Greenburg, Zack O’Malley. (2009, February 12). America’s Emptiest Cities. Yahoo! Real Estate. http://realestate.yahoo.com/promo/americas-emptiest-cities.html
The purpose of this article was to provide an overview of home ownership and rental vacancy rates in America and compare Las Vegas, Nevada to Detroit, Michigan in terms of property value declines and potential population decrease.
The foreclosure crisis has been responsible for the depopulation of a number of areas throughout the country by now. Home ownership and rental vacancies have both risen overall in America since the collapse of the real estate industry in the country. A number of local markets have been hit even harder by rising vacancies coming on the heels of property value declines.
Vacancy rates in Detroit, Michigan and Las Vegas, Nevada are disturbingly similar at this point in American history. While Detroit has been a relatively empty town for decades as a result of the erosion of the manufacturing and production industries, Las Vegas may be in danger of becoming another metropolitan ghost town due to the housing market bubble.
Devleopment of a new casino has been put on hold as the value of the property has fallen by nearly 50% since the project was begun. Residential building developments have also been put on hold indefinitely. Las Vegas has not experienced the long decline in population of Detroit, which has fallen from peak population numbers by half, but the aftereffects of the collapse and the rising vacancy rates may indicate the beginnings of a long term trend for Sin City.
The collapse of the housing bubble has had the most negative impacts on areas of the country that were highly dependent on a culture of overconsumption, and Las Vegas is the epicenter of the country for wanton spending. With money becoming tighter, Americans saving more, and job losses decreasing the base of consumers, the value of projects like casinos will inevitably drop dramatically. In an area based on gambling money in an era where people are far more protective of their money, the local Vegas economy may be facing a long, slow decline in terms of customers and a local population to support the businesses that were based on the culture of never ending consumption. If this happens, property values for commercial and residential buildings could continue to fall for a long time, while crime rates rise and people find living in other, less exciting areas of the country more attractive.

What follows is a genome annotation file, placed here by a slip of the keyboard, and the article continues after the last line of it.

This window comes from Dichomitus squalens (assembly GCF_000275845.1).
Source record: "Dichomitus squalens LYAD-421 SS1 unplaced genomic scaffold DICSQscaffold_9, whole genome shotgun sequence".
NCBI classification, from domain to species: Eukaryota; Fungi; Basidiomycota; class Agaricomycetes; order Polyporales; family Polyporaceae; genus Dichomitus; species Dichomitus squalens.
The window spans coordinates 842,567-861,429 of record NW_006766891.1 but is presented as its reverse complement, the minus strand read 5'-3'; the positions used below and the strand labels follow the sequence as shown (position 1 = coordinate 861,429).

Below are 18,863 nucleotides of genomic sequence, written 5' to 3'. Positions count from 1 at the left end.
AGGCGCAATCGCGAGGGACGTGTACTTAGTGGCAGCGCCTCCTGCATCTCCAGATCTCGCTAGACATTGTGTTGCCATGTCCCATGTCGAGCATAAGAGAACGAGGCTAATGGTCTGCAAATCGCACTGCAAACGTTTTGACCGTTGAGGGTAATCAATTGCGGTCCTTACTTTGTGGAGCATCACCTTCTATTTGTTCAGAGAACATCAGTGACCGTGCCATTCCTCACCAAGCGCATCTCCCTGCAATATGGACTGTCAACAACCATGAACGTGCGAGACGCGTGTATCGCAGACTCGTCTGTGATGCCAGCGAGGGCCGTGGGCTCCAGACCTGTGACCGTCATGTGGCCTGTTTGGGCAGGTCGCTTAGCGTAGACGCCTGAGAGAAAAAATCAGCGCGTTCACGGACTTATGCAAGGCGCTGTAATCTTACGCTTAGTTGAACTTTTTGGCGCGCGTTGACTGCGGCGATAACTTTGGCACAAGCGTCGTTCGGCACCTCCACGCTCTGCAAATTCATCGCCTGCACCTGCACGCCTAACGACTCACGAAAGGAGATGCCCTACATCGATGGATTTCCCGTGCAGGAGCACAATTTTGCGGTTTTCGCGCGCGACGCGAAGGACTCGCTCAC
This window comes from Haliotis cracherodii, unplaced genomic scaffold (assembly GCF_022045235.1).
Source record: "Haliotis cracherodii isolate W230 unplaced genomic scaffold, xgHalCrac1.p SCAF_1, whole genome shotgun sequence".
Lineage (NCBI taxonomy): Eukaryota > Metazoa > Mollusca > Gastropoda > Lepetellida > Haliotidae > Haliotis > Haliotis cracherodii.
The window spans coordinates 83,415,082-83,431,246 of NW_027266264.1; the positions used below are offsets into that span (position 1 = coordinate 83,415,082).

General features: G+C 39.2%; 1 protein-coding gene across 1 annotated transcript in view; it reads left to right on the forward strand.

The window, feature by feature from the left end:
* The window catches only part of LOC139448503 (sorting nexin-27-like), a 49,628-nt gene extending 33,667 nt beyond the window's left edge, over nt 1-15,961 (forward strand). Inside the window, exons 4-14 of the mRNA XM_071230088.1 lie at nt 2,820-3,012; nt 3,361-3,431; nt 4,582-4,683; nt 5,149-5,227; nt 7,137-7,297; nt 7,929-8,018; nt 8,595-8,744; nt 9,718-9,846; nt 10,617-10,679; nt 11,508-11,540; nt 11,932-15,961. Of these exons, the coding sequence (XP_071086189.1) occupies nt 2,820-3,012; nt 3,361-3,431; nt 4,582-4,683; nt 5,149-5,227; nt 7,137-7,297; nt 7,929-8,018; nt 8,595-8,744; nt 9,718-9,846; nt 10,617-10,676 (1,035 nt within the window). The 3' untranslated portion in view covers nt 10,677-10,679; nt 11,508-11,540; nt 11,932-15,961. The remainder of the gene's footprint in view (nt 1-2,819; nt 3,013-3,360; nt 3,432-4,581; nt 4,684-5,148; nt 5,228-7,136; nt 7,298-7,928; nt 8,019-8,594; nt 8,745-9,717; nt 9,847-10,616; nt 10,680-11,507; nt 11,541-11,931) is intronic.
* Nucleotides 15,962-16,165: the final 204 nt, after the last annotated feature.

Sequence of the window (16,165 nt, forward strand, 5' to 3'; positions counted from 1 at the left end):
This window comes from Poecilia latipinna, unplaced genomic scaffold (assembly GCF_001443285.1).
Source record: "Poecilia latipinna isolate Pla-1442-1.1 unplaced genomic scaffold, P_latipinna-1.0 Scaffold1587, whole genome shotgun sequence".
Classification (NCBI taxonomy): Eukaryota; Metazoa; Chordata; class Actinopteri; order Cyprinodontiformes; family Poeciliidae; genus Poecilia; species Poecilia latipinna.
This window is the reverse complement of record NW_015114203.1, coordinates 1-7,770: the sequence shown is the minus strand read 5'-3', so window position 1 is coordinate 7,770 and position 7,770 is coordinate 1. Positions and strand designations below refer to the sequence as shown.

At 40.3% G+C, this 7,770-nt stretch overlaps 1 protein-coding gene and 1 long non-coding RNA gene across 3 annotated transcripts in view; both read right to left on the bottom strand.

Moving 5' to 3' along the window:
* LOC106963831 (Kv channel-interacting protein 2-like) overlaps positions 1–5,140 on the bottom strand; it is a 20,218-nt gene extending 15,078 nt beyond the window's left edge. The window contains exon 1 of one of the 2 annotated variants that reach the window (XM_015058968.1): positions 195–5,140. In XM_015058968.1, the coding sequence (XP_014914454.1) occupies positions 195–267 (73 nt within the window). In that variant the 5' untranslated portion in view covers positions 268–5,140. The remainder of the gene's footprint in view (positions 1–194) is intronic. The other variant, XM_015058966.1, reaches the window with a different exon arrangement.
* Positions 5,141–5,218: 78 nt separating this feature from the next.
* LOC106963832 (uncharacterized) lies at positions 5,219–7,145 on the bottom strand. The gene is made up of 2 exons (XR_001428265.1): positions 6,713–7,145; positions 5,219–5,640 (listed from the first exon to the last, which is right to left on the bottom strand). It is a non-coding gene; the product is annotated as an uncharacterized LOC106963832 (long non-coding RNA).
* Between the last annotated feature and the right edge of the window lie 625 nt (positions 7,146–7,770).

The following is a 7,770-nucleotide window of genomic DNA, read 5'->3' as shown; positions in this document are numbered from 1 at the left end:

Is it likely that Las Vegas will turn into the next Detroit, with a population shrinking by half and real estate vacancy rates at high numbers for the foreseeable future? This will depend on the type of American culture that rises from the ashes of the current firestorm in the economy. A nation that focuses on saving money for the future and investing in production may become wealthy enough again to sustain a consumers’ paradise like Las Vegas. However, if the country can not get off the addiction to easy credit and using borrowed Federal Reserve money to finance the illusion of prosperity, Americans can expect to be much poorer in the future. If this turns out to be the case, the extreme level of extravagance of Sin City may become just one more casualty of the boom years.
Further Viewing on a Detroit Neighborhood
No One’s Home: Neighborhood Abandoned
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